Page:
ComingSoon Editor-in-Chief Tyler Treese spoke to Me Time writer and director John Hamburg about the upcoming Kevin Hart and Mark Wahlberg comedy. The film premieres on Netflix on August 26.
“When a stay-at-home dad finds himself with some ‘me time’ for the first time in years while his wife and kids are away, he reconnects with his former best friend for a wild weekend that nearly upends his life,” reads the logline.
Tyler Treese: You and Kevin Hart both had writing credits on Night School. What kind of working relationship did you have prior to this?
John Hamburg: I met Kevin many years ago on a show called Undeclared, which Judd Apatow created, and I was directing some episodes and Kevin was a guest star. He was just at the beginning of what would become an extraordinary career and I just thought this guy was unbelievable. Then I liked him so much, I cast him in a small part in my movie Along Came Polly. [I] severely underutilized his talents, but I tried to get the best people I could. Then we kind of reconnected on his movie, Night School. I did a rewrite on it towards the end, right when they were about to begin production. So we kind of rejoined there. When I finished the first draft of Me Time, it was like, “who do we want to play the role of Sonny?”
And it was just like, “Kevin Hart. If we can get Kevin, I think we have a movie.” So we texted each other, texted him, he wanted to do the movie, and I revised the movie. He’s so funny and such a huge talent, but a great writer in addition. So we would have these long conversations over the phone, and I would just be writing everything he said down. Then I rewrote the script with Kevin in mind, and then it took off from there.
You have such a great duo here for the two main actors. So how did you get Mark Wahlberg onboard?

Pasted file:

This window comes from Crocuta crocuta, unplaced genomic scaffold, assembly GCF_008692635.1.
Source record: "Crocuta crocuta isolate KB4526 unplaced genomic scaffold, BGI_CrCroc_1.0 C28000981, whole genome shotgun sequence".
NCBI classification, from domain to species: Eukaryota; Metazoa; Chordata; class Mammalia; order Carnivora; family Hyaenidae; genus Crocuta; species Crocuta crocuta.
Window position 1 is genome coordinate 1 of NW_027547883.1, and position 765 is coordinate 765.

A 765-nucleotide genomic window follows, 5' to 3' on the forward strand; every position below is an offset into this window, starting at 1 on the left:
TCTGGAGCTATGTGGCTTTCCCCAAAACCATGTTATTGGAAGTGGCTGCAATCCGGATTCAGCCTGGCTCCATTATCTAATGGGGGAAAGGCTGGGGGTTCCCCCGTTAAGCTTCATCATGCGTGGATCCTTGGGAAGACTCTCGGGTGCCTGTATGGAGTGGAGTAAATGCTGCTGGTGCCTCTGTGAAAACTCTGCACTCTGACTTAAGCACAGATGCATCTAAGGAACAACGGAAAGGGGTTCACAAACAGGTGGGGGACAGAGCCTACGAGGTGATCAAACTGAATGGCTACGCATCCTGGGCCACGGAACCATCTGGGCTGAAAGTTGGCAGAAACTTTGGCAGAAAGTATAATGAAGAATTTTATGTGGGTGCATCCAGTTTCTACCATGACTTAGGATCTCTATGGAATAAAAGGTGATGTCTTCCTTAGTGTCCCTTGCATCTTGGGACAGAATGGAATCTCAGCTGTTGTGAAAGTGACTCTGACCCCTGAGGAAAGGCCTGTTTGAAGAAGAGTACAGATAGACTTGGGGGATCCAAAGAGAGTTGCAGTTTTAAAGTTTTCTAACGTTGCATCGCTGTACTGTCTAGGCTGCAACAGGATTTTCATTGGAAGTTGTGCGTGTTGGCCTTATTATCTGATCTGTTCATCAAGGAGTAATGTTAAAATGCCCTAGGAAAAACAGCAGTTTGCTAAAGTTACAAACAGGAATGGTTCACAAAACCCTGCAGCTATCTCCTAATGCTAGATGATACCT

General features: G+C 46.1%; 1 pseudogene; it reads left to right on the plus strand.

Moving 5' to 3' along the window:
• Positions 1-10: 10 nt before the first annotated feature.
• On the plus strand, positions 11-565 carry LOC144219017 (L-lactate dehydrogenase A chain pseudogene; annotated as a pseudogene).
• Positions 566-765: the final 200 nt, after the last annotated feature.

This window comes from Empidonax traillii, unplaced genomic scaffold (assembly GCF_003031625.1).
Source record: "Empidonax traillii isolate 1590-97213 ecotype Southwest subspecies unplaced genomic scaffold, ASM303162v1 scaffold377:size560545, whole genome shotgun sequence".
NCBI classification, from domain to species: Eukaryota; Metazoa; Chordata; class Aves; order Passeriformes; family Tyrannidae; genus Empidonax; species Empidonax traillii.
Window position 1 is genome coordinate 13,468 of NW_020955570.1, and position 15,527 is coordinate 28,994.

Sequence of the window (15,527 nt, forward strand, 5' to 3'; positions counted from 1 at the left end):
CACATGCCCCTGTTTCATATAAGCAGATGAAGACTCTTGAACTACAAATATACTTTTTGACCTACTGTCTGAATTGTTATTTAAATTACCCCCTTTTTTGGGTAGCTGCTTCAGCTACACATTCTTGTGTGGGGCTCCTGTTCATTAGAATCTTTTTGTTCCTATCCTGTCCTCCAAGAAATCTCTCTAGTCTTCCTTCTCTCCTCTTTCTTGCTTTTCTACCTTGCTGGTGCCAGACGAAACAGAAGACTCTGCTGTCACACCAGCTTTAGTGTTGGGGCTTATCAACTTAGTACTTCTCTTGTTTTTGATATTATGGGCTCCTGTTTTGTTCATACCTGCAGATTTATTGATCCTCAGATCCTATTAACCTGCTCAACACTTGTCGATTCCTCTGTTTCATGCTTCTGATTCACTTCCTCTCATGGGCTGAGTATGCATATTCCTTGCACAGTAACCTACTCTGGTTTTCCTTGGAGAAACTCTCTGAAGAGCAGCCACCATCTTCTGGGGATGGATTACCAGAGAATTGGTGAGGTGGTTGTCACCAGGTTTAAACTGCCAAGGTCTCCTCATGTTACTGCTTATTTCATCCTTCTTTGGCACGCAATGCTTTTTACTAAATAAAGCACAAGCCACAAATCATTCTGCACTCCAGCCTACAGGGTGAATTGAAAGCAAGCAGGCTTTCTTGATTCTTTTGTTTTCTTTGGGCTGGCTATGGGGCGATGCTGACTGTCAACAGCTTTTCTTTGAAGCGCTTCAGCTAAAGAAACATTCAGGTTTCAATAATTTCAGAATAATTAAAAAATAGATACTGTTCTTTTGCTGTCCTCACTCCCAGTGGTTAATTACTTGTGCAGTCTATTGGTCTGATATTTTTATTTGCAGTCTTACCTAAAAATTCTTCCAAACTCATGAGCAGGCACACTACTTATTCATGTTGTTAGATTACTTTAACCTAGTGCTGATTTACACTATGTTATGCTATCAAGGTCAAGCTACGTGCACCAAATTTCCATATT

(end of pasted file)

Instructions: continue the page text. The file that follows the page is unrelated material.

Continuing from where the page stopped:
I didn’t know Mark. We had a lot of mutual friends, but we hadn’t met or worked together. We sent his team the script and it got through his agent and manager. They liked it and passed it on to Mark. I know he and Kevin wanted to work together for a number of years. Mark just loved the character of Huck. I think it felt different from other stuff he had done but related in the way that he could nail it. He and I had a great phone conversation and next thing you know, Mark came on board. So it’s not always that smooth, I promise, but this one was just kind of the confluence of he had the time, he had the slot in his schedule, and he wanted to do it. And we were off to the races.
You spoke about rewriting the script to fit Kevin. I think something he’s really displayed the past couple of years is how versatile of an actor he is and that he can pull off dramatic scenes just as well as comedy. So as a director, how great was it knowing that he could nail anywhere you took that script?
Kevin is a brilliant, dramatic actor. There’s people that can just do comedy, but he’s shown he can do more than that. This movie … I wanted to kind of combine both things. He’s obviously going to be funny and it’s a comedy, for sure, but he’s playing a grounded character. He’s dealing with family issues and pushing his son away and pushing his wife away, pushing his best friend away. These are real things and I just wanted it to feel real. Kevin has the ability to do that. So he’s such a rare type of talent who is explosively funny but can play grounded as well. Doesn’t have to try too hard to be funny.
Sonny’s storyline, like you mentioned, has him pushing his family away. It speaks to how difficult it is to balance work and life commitment. What made you want to explore that theme throughout the film?